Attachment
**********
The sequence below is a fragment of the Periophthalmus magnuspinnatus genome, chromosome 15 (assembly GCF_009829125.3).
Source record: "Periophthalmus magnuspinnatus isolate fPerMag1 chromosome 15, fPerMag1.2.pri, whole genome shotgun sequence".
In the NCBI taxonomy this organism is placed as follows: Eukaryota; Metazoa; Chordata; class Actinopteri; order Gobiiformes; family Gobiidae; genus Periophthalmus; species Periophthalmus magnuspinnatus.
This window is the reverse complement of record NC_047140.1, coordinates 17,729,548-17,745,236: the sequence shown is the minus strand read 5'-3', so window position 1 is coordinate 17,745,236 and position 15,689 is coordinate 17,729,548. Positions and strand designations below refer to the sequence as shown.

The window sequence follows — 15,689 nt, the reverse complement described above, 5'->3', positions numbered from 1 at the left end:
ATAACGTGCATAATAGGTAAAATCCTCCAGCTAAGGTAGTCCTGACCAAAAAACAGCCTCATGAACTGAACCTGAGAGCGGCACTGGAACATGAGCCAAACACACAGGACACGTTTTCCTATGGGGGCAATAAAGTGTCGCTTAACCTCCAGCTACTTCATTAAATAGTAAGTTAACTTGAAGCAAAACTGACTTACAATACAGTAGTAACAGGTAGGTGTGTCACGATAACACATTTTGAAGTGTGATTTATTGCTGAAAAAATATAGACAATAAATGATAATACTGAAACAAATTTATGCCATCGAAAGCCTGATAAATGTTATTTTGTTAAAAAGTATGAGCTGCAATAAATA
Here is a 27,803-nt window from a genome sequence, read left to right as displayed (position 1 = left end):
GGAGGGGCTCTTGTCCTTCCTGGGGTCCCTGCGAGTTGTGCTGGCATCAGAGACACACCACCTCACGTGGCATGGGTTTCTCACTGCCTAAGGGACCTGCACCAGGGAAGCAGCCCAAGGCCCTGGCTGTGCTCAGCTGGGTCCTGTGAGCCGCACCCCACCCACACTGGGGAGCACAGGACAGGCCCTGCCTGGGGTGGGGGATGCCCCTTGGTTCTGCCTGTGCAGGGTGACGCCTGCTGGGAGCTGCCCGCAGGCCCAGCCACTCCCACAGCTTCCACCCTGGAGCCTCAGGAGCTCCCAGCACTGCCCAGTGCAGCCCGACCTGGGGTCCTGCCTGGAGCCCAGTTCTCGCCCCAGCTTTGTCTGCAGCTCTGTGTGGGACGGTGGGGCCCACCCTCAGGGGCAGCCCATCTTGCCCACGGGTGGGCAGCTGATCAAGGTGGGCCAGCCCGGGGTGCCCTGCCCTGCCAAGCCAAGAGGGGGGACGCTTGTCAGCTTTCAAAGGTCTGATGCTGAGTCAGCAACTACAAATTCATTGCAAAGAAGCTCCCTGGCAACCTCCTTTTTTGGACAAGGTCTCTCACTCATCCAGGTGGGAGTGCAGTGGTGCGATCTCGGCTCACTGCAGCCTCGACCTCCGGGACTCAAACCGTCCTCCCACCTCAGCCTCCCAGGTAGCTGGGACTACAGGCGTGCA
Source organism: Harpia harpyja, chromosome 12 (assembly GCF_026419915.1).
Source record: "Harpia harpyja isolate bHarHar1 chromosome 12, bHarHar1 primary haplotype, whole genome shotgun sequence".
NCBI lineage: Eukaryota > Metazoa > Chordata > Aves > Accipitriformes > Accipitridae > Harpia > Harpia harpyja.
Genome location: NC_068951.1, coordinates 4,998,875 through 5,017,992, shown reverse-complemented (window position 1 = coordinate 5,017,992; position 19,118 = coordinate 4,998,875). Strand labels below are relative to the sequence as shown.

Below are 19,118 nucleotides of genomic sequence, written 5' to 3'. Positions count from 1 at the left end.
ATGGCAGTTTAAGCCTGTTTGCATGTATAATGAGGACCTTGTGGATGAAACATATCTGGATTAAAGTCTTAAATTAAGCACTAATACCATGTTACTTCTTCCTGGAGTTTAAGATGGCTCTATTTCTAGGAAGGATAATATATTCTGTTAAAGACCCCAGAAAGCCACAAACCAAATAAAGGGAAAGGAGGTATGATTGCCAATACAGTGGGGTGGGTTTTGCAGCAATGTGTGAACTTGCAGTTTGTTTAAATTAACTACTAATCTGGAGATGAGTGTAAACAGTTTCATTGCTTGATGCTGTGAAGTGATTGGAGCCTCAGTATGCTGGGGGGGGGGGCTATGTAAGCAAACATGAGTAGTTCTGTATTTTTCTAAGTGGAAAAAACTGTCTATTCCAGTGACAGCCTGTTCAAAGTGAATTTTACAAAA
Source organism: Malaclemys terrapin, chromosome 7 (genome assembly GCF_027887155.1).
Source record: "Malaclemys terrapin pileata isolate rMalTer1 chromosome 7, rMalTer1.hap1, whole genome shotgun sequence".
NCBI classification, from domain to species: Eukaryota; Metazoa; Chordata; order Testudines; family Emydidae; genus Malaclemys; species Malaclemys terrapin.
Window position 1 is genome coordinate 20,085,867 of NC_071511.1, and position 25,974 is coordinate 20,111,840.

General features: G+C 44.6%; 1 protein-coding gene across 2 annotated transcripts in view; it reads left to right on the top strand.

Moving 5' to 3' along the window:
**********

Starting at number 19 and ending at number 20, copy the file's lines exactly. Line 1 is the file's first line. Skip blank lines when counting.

General features: G+C 44.6%; 1 protein-coding gene across 2 annotated transcripts in view; it reads left to right on the top strand.

Moving 5' to 3' along the window: